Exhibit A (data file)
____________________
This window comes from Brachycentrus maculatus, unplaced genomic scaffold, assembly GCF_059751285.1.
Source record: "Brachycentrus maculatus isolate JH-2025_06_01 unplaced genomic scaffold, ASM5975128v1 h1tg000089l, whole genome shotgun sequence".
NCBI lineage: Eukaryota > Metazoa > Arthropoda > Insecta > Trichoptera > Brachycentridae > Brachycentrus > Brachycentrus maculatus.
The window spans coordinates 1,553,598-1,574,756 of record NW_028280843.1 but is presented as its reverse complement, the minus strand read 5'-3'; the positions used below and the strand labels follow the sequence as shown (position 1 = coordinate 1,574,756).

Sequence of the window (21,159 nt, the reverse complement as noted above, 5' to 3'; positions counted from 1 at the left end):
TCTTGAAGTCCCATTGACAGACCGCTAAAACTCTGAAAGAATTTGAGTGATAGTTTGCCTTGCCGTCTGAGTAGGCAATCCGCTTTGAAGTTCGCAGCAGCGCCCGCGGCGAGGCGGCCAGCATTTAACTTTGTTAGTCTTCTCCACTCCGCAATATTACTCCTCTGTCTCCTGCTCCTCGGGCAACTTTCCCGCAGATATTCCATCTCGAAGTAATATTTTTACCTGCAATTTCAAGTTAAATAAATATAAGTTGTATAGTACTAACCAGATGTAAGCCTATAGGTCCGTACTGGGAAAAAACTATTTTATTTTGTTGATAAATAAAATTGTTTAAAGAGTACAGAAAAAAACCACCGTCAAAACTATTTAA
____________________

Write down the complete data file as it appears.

This window comes from Brachycentrus maculatus, unplaced genomic scaffold, assembly GCF_059751285.1.
Source record: "Brachycentrus maculatus isolate JH-2025_06_01 unplaced genomic scaffold, ASM5975128v1 h1tg000089l, whole genome shotgun sequence".
NCBI lineage: Eukaryota > Metazoa > Arthropoda > Insecta > Trichoptera > Brachycentridae > Brachycentrus > Brachycentrus maculatus.
The window spans coordinates 1,553,598-1,574,756 of record NW_028280843.1 but is presented as its reverse complement, the minus strand read 5'-3'; the positions used below and the strand labels follow the sequence as shown (position 1 = coordinate 1,574,756).

Sequence of the window (21,159 nt, the reverse complement as noted above, 5' to 3'; positions counted from 1 at the left end):
TCTTGAAGTCCCATTGACAGACCGCTAAAACTCTGAAAGAATTTGAGTGATAGTTTGCCTTGCCGTCTGAGTAGGCAATCCGCTTTGAAGTTCGCAGCAGCGCCCGCGGCGAGGCGGCCAGCATTTAACTTTGTTAGTCTTCTCCACTCCGCAATATTACTCCTCTGTCTCCTGCTCCTCGGGCAACTTTCCCGCAGATATTCCATCTCGAAGTAATATTTTTACCTGCAATTTCAAGTTAAATAAATATAAGTTGTATAGTACTAACCAGATGTAAGCCTATAGGTCCGTACTGGGAAAAAACTATTTTATTTTGTTGATAAATAAAATTGTTTAAAGAGTACAGAAAAAAACCACCGTCAAAACTATTTAA